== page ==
Feature:Opinion

The irrelevant continent: How Europe is fast becoming insignificant

Last month American reporters expressed concern at a recent study published by the Conference Board which claimed that the US economy would be overtaken by China in two short years.  This alarming news came just weeks after a ranking of the world’s most powerful people put President Barack Obama at number two — beaten into second place by Chinese premier Hu Jintao.

But if Americans are fretting over their imagined loss of influence in the world, spare a thought for Europe, which is fast becoming the irrelevant continent.  Its rapid decline should serve as an example to Americans eager to avoid a similar fate.

Two words help explain Europe’s stunning fall: debt and welfare.

Last month, strikes paralyzed France.  Teachers, students, and public sector workers marched against a government they accused of planning savage cuts.  Emergency energy supplies began to run low.  Troops were dispatched by President Nicolas Sarkozy to protect vital infrastructure.

The cause of such tumult?  The democratically elect French Parliament, honoring a campaign pledge by President Sarkozy, voted to increase the national retirement age from 60 to 62.

In a country where the average life expectancy is over 81 years, the public protested at the thought of working an additional twenty-four months to help pay off a national debt in excess of 1.5 trillion euros.

Meanwhile in the United Kingdom, students and teachers threw a tantrum in the middle of London to protest the government’s plans to curb higher education costs.  Prime Minister David Cameron’s coalition government plans to raise the cost of attending an English university to £9,000 per year, a debt which will be paid off by graduates over a thirty-year period and only when they begin earning more than £21,000.

That means the average British college student will be expected to pay £15 a week to pay for their education.  But to listen to Britain’s National Union of Students, such a program is an example of how “Tory scum” plan to eviscerate government spending.

In view of the scale of government debt in Europe, Cameron and Sarkozy are planning sensible reforms that will pay down the debt and put their respective nations on a path toward fiscal sanity.  Both leaders are keen to avoid the recent humiliations suffered by Greece and Ireland.  But for the infantile Left and the agitators who advocate for inter-generational theft in order to satisfy their socialist spending binges, such measures are an expression of wicked capitalism run amok.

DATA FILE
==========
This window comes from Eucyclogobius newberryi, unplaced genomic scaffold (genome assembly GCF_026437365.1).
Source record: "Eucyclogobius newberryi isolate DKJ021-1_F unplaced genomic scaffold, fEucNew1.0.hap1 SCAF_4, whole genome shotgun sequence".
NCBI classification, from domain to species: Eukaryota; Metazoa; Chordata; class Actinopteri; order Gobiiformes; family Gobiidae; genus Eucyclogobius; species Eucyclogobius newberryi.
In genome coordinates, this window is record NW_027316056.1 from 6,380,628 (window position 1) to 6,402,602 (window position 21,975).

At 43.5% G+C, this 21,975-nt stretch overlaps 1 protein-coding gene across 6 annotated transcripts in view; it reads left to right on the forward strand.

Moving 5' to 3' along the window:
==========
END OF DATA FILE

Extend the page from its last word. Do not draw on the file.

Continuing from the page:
The intellectual paucity of the Left is reflected in its feeble response to Europe’s sovereign debt crisis.  When challenged to answer how Europe should pay down its debt, liberals either attack “greedy” bankers or defense spending.  Never mind the fact that top earners in the UK pay 60 pence in tax for every pound that they earn or that Europe’s defense capabilities are already pitifully small — all the Left cares about is protecting its welfare-dependent base.

This whole sorry picture confirms a long-term trend: as Europe dwindles to welfare-driven mediocrity, the rising economies of India, Brazil, and China will eclipse what was once the world’s dominant civilization.

Granted, trade between the US and Europe remains strong, and will remain so for some time.  But such trade will surely diminish as Europe is increasingly weighed down by the debts it takes on to furnish its abundant welfare state.  The British government is currently borrowing 500 pounds every second.  By the time you have finished reading this article, the land of Churchill, Shakespeare, and Thatcher will be another £90,000 in the red.

Europe’s finances are abysmal.  This explains why President Obama was wise to undertake such a lavish trip to India last month.  While some commentators are concerned the president is not showing due reverence to America’s older, more traditional allies in Western Europe, the $14.9 billion in trade announcements made during the president’s visit explains why he is keen to forge stronger ties in Asia.

America is facing a debt crisis every bit as daunting as Europe’s.  Its response to this crisis will determine whether the world’s remaining superpower will endure in the twenty-first century, or become a middle-rate power.

Expanded welfare rolls, mammoth sovereign debt, and high taxation will surely kill the American entrepreneurial spirit which transformed a peripheral British colony into the global economic powerhouse.  Such a course has already been chartered by Europe, which now finds itself reduced to the status of global theme park: a place people go to vacation or to buy clothes, but a land devoid of commercial innovation.

Alternatively, an America guided by its founding principles of thrift, hard work, and personal responsibility will have little to fear and everything to gain from the rising economies around the world.

Which way will America turn?  President Obama, it’s up to you.

Dan Whitfield is a British writer living in Washington, DC. A veteran of over a dozen election campaigns in both the US and UK, Dan has been active in American politics since he arrived in the country in 2005.